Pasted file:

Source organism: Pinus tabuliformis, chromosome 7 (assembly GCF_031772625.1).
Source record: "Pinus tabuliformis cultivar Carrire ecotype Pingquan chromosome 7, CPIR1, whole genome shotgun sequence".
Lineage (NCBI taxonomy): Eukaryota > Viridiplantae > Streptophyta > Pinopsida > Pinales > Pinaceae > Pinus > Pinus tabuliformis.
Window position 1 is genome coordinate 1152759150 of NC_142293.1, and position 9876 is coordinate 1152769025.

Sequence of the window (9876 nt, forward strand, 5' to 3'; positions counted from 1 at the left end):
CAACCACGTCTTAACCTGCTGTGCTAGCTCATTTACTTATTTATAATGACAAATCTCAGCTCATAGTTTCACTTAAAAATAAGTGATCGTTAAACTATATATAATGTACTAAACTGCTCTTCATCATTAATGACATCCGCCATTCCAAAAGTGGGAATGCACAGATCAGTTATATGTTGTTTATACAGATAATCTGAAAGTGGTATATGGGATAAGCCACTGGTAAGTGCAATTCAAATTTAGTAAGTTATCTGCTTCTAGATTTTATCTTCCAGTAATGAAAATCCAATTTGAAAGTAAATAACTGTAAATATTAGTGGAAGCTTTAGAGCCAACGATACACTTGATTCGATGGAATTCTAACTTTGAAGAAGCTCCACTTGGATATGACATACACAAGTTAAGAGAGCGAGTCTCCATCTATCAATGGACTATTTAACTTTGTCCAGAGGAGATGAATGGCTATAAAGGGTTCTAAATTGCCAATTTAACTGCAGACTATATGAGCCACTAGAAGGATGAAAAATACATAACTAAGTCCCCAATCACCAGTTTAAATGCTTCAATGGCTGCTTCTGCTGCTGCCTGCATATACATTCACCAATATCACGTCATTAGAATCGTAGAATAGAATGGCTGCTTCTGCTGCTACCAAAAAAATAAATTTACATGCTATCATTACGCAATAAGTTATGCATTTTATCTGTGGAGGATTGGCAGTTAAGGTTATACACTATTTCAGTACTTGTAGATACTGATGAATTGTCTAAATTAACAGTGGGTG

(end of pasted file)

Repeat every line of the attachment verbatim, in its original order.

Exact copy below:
Source organism: Pinus tabuliformis, chromosome 7 (assembly GCF_031772625.1).
Source record: "Pinus tabuliformis cultivar Carrire ecotype Pingquan chromosome 7, CPIR1, whole genome shotgun sequence".
Lineage (NCBI taxonomy): Eukaryota > Viridiplantae > Streptophyta > Pinopsida > Pinales > Pinaceae > Pinus > Pinus tabuliformis.
Window position 1 is genome coordinate 1152759150 of NC_142293.1, and position 9876 is coordinate 1152769025.

Sequence of the window (9876 nt, forward strand, 5' to 3'; positions counted from 1 at the left end):
CAACCACGTCTTAACCTGCTGTGCTAGCTCATTTACTTATTTATAATGACAAATCTCAGCTCATAGTTTCACTTAAAAATAAGTGATCGTTAAACTATATATAATGTACTAAACTGCTCTTCATCATTAATGACATCCGCCATTCCAAAAGTGGGAATGCACAGATCAGTTATATGTTGTTTATACAGATAATCTGAAAGTGGTATATGGGATAAGCCACTGGTAAGTGCAATTCAAATTTAGTAAGTTATCTGCTTCTAGATTTTATCTTCCAGTAATGAAAATCCAATTTGAAAGTAAATAACTGTAAATATTAGTGGAAGCTTTAGAGCCAACGATACACTTGATTCGATGGAATTCTAACTTTGAAGAAGCTCCACTTGGATATGACATACACAAGTTAAGAGAGCGAGTCTCCATCTATCAATGGACTATTTAACTTTGTCCAGAGGAGATGAATGGCTATAAAGGGTTCTAAATTGCCAATTTAACTGCAGACTATATGAGCCACTAGAAGGATGAAAAATACATAACTAAGTCCCCAATCACCAGTTTAAATGCTTCAATGGCTGCTTCTGCTGCTGCCTGCATATACATTCACCAATATCACGTCATTAGAATCGTAGAATAGAATGGCTGCTTCTGCTGCTACCAAAAAAATAAATTTACATGCTATCATTACGCAATAAGTTATGCATTTTATCTGTGGAGGATTGGCAGTTAAGGTTATACACTATTTCAGTACTTGTAGATACTGATGAATTGTCTAAATTAACAGTGGGTG